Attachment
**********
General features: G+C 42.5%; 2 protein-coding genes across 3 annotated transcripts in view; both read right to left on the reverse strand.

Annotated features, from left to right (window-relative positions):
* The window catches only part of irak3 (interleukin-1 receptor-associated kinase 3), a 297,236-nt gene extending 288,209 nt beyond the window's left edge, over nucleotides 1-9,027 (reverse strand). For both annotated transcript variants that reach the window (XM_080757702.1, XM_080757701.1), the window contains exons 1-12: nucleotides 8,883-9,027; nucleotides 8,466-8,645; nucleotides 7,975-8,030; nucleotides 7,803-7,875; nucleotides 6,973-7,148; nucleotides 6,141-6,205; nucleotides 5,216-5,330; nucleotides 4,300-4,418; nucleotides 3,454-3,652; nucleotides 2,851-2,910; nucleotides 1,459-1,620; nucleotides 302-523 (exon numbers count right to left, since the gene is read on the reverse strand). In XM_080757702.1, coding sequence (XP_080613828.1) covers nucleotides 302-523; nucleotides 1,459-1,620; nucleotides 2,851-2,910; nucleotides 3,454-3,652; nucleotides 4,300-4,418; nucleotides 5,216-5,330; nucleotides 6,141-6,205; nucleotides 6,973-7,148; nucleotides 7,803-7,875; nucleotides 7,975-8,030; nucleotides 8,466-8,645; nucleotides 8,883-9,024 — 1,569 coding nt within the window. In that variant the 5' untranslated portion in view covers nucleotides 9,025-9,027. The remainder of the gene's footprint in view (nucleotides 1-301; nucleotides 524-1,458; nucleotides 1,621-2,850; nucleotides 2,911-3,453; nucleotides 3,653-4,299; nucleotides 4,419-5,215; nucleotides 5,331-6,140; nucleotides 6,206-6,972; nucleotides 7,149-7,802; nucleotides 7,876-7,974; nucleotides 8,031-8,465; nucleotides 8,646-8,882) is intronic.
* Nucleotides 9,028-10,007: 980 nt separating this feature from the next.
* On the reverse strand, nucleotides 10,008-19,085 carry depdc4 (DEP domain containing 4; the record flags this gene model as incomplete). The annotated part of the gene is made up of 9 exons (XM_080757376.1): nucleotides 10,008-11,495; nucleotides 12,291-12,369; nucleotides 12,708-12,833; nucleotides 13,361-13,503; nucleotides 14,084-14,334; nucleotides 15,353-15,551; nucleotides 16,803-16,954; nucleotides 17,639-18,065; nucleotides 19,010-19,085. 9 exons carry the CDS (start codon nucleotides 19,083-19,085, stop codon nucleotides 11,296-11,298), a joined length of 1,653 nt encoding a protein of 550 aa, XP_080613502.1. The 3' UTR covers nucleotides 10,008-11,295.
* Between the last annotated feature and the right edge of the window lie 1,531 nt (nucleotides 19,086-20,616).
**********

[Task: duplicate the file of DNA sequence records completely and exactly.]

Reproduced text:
General features: G+C 42.5%; 2 protein-coding genes across 3 annotated transcripts in view; both read right to left on the reverse strand.

Annotated features, from left to right (window-relative positions):
* The window catches only part of irak3 (interleukin-1 receptor-associated kinase 3), a 297,236-nt gene extending 288,209 nt beyond the window's left edge, over nucleotides 1-9,027 (reverse strand). For both annotated transcript variants that reach the window (XM_080757702.1, XM_080757701.1), the window contains exons 1-12: nucleotides 8,883-9,027; nucleotides 8,466-8,645; nucleotides 7,975-8,030; nucleotides 7,803-7,875; nucleotides 6,973-7,148; nucleotides 6,141-6,205; nucleotides 5,216-5,330; nucleotides 4,300-4,418; nucleotides 3,454-3,652; nucleotides 2,851-2,910; nucleotides 1,459-1,620; nucleotides 302-523 (exon numbers count right to left, since the gene is read on the reverse strand). In XM_080757702.1, coding sequence (XP_080613828.1) covers nucleotides 302-523; nucleotides 1,459-1,620; nucleotides 2,851-2,910; nucleotides 3,454-3,652; nucleotides 4,300-4,418; nucleotides 5,216-5,330; nucleotides 6,141-6,205; nucleotides 6,973-7,148; nucleotides 7,803-7,875; nucleotides 7,975-8,030; nucleotides 8,466-8,645; nucleotides 8,883-9,024 — 1,569 coding nt within the window. In that variant the 5' untranslated portion in view covers nucleotides 9,025-9,027. The remainder of the gene's footprint in view (nucleotides 1-301; nucleotides 524-1,458; nucleotides 1,621-2,850; nucleotides 2,911-3,453; nucleotides 3,653-4,299; nucleotides 4,419-5,215; nucleotides 5,331-6,140; nucleotides 6,206-6,972; nucleotides 7,149-7,802; nucleotides 7,876-7,974; nucleotides 8,031-8,465; nucleotides 8,646-8,882) is intronic.
* Nucleotides 9,028-10,007: 980 nt separating this feature from the next.
* On the reverse strand, nucleotides 10,008-19,085 carry depdc4 (DEP domain containing 4; the record flags this gene model as incomplete). The annotated part of the gene is made up of 9 exons (XM_080757376.1): nucleotides 10,008-11,495; nucleotides 12,291-12,369; nucleotides 12,708-12,833; nucleotides 13,361-13,503; nucleotides 14,084-14,334; nucleotides 15,353-15,551; nucleotides 16,803-16,954; nucleotides 17,639-18,065; nucleotides 19,010-19,085. 9 exons carry the CDS (start codon nucleotides 19,083-19,085, stop codon nucleotides 11,296-11,298), a joined length of 1,653 nt encoding a protein of 550 aa, XP_080613502.1. The 3' UTR covers nucleotides 10,008-11,295.
* Between the last annotated feature and the right edge of the window lie 1,531 nt (nucleotides 19,086-20,616).